in art education when he disappeared.
Seven years ago, Cox felt drawn to the ministry and applied to
six seminaries across the country, ACU's Morris said. One school
offered to let him attend for one semester to see if he could
handle master's level work. He succeeded, eventually completing
both a master's of theology and a master's of divinity degrees.
That calling back to the ministry eventually led Cox to the pulpit
of a community church where he was seeking employment as its minister.
After a man in the congregation identified Cox, an intense scrutiny
began. ACU officials would not reveal the church where the revelation
Family and friends were convinced they had found the missing Barre
Cox. His wife had no doubt after talking to him on the phone and
receiving a letter from him.
"His voice is the same and his handwriting is the same,"
Morris said Beth Cox told friends.
Cox also has visited his mother and a brother. He didn't know
them, but something in his mother's home sparked some recognition.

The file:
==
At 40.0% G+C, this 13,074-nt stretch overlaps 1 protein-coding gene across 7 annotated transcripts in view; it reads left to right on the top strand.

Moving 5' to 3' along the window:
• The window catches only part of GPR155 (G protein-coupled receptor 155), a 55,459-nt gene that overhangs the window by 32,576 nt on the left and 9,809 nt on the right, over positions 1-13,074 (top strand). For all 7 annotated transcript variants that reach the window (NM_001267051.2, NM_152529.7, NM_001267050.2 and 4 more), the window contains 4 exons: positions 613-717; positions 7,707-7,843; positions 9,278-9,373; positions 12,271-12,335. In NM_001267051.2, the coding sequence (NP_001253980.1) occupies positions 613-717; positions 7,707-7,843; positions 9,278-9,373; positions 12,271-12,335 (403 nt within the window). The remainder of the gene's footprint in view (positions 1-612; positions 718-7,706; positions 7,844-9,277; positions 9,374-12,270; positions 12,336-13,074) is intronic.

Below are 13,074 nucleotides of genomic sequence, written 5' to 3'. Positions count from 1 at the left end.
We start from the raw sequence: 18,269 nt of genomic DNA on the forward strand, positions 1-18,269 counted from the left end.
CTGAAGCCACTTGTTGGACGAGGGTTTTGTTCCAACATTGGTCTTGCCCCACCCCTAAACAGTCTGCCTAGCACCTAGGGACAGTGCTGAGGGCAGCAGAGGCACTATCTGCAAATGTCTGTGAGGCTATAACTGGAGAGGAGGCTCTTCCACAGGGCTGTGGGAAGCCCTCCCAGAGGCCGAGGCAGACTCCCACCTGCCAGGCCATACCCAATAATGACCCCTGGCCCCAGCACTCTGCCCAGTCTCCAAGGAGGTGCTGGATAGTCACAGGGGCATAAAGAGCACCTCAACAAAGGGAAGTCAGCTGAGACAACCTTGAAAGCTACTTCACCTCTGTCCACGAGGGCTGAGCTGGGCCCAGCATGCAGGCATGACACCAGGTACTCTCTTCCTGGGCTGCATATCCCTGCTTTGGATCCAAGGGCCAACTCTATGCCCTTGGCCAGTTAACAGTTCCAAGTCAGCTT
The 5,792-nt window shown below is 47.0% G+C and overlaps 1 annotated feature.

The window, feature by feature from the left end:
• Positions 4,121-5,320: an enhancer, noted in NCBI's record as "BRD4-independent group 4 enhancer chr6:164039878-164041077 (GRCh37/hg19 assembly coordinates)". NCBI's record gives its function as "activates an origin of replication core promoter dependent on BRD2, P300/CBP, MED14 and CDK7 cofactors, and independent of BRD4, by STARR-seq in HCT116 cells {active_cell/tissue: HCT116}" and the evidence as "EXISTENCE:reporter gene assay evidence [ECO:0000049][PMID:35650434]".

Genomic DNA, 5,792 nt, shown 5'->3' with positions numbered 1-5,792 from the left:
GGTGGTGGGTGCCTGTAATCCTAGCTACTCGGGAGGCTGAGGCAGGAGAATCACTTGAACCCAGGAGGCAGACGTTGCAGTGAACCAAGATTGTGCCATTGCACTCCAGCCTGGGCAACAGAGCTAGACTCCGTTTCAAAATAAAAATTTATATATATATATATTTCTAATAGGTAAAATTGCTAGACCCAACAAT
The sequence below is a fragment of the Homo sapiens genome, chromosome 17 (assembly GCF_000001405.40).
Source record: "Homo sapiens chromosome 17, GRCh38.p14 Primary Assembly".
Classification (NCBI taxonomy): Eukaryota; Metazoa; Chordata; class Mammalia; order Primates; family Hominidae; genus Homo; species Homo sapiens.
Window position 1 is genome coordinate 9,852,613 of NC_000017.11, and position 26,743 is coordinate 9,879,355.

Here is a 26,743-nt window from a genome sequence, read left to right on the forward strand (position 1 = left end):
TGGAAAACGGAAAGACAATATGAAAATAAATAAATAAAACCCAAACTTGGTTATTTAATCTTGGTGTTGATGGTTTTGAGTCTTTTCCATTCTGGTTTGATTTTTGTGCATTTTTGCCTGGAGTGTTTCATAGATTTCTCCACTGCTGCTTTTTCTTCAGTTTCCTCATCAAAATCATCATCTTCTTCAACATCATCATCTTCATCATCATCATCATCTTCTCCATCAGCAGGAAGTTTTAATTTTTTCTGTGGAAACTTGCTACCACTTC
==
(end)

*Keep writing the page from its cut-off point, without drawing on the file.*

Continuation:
"He saw a chair in her home and it made him cry," Morris
said, "but he doesn't know why."
Morris said a reunion is planned between Cox, his wife and daughter
in hopes that the remaining pieces of the puzzle can be pieced
together. For many people involved in the mystery from the beginning,
those pieces are numerous.
Jack Stewart, director of career services at ACU, was an elder
at MacArthur Church of Christ in San Antonio when Cox disappeared.
The young family minister was well loved by the church's congregation,
Stewart said, and his disappearance prompted about 40 church members
to head to West Texas to help with the search.
"We walked every cotton field, looked in every abandoned
well and every barrow ditch," Stewart recalled Monday.
Sixteen years later, even with Cox's physical whereabouts known,
Stewart acknowledged he knows little more than he did after that
long, fruitless search.
"The only question that has been answered is that Barre has
been found," Stewart said.
Contact staff writer Loretta Fulton at 676-6778
or firstname.lastname@example.org. Check out our Web site at www.reporternews.com
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Copyright ©2001, Abilene
Reporter-News / Texnews / E.W. Scripps. Publications